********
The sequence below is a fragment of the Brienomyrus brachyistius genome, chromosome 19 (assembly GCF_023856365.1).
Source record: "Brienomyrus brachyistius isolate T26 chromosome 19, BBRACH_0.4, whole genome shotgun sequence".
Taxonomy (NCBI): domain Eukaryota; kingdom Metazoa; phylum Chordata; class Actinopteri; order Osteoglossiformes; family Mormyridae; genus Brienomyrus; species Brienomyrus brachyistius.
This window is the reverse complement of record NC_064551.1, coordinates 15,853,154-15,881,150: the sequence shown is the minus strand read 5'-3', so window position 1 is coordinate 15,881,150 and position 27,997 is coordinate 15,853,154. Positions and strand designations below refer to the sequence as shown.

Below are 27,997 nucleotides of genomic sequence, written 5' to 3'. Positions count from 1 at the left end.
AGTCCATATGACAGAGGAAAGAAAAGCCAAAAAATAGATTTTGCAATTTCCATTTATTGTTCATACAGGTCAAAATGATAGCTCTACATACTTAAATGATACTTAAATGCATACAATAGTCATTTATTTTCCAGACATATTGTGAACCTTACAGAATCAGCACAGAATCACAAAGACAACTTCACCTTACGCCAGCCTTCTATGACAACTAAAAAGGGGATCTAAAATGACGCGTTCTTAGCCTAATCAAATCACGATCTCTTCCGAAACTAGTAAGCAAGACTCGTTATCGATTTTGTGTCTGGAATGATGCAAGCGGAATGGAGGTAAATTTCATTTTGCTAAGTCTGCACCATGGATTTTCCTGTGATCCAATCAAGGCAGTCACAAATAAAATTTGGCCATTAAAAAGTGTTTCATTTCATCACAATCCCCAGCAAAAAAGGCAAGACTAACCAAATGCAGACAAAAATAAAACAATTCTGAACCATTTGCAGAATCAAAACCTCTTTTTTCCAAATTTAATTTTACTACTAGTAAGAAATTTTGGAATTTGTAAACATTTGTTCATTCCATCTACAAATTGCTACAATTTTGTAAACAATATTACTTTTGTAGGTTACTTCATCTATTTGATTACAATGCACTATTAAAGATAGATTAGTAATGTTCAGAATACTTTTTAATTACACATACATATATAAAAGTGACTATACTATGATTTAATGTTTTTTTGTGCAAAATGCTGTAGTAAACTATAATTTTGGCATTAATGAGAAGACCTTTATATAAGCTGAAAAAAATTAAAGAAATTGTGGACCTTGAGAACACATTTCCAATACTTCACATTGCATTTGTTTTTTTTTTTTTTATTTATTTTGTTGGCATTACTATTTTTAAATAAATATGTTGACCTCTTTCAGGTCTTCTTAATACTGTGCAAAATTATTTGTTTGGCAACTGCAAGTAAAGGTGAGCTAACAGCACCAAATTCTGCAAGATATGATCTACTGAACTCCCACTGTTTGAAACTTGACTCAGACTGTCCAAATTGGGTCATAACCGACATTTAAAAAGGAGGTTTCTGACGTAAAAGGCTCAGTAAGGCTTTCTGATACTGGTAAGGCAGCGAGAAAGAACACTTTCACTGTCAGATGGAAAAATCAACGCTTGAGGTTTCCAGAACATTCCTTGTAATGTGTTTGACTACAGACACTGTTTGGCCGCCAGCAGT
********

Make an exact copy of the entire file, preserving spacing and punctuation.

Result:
The sequence below is a fragment of the Brienomyrus brachyistius genome, chromosome 19 (assembly GCF_023856365.1).
Source record: "Brienomyrus brachyistius isolate T26 chromosome 19, BBRACH_0.4, whole genome shotgun sequence".
Taxonomy (NCBI): domain Eukaryota; kingdom Metazoa; phylum Chordata; class Actinopteri; order Osteoglossiformes; family Mormyridae; genus Brienomyrus; species Brienomyrus brachyistius.
This window is the reverse complement of record NC_064551.1, coordinates 15,853,154-15,881,150: the sequence shown is the minus strand read 5'-3', so window position 1 is coordinate 15,881,150 and position 27,997 is coordinate 15,853,154. Positions and strand designations below refer to the sequence as shown.

Below are 27,997 nucleotides of genomic sequence, written 5' to 3'. Positions count from 1 at the left end.
AGTCCATATGACAGAGGAAAGAAAAGCCAAAAAATAGATTTTGCAATTTCCATTTATTGTTCATACAGGTCAAAATGATAGCTCTACATACTTAAATGATACTTAAATGCATACAATAGTCATTTATTTTCCAGACATATTGTGAACCTTACAGAATCAGCACAGAATCACAAAGACAACTTCACCTTACGCCAGCCTTCTATGACAACTAAAAAGGGGATCTAAAATGACGCGTTCTTAGCCTAATCAAATCACGATCTCTTCCGAAACTAGTAAGCAAGACTCGTTATCGATTTTGTGTCTGGAATGATGCAAGCGGAATGGAGGTAAATTTCATTTTGCTAAGTCTGCACCATGGATTTTCCTGTGATCCAATCAAGGCAGTCACAAATAAAATTTGGCCATTAAAAAGTGTTTCATTTCATCACAATCCCCAGCAAAAAAGGCAAGACTAACCAAATGCAGACAAAAATAAAACAATTCTGAACCATTTGCAGAATCAAAACCTCTTTTTTCCAAATTTAATTTTACTACTAGTAAGAAATTTTGGAATTTGTAAACATTTGTTCATTCCATCTACAAATTGCTACAATTTTGTAAACAATATTACTTTTGTAGGTTACTTCATCTATTTGATTACAATGCACTATTAAAGATAGATTAGTAATGTTCAGAATACTTTTTAATTACACATACATATATAAAAGTGACTATACTATGATTTAATGTTTTTTTGTGCAAAATGCTGTAGTAAACTATAATTTTGGCATTAATGAGAAGACCTTTATATAAGCTGAAAAAAATTAAAGAAATTGTGGACCTTGAGAACACATTTCCAATACTTCACATTGCATTTGTTTTTTTTTTTTTTATTTATTTTGTTGGCATTACTATTTTTAAATAAATATGTTGACCTCTTTCAGGTCTTCTTAATACTGTGCAAAATTATTTGTTTGGCAACTGCAAGTAAAGGTGAGCTAACAGCACCAAATTCTGCAAGATATGATCTACTGAACTCCCACTGTTTGAAACTTGACTCAGACTGTCCAAATTGGGTCATAACCGACATTTAAAAAGGAGGTTTCTGACGTAAAAGGCTCAGTAAGGCTTTCTGATACTGGTAAGGCAGCGAGAAAGAACACTTTCACTGTCAGATGGAAAAATCAACGCTTGAGGTTTCCAGAACATTCCTTGTAATGTGTTTGACTACAGACACTGTTTGGCCGCCAGCAGT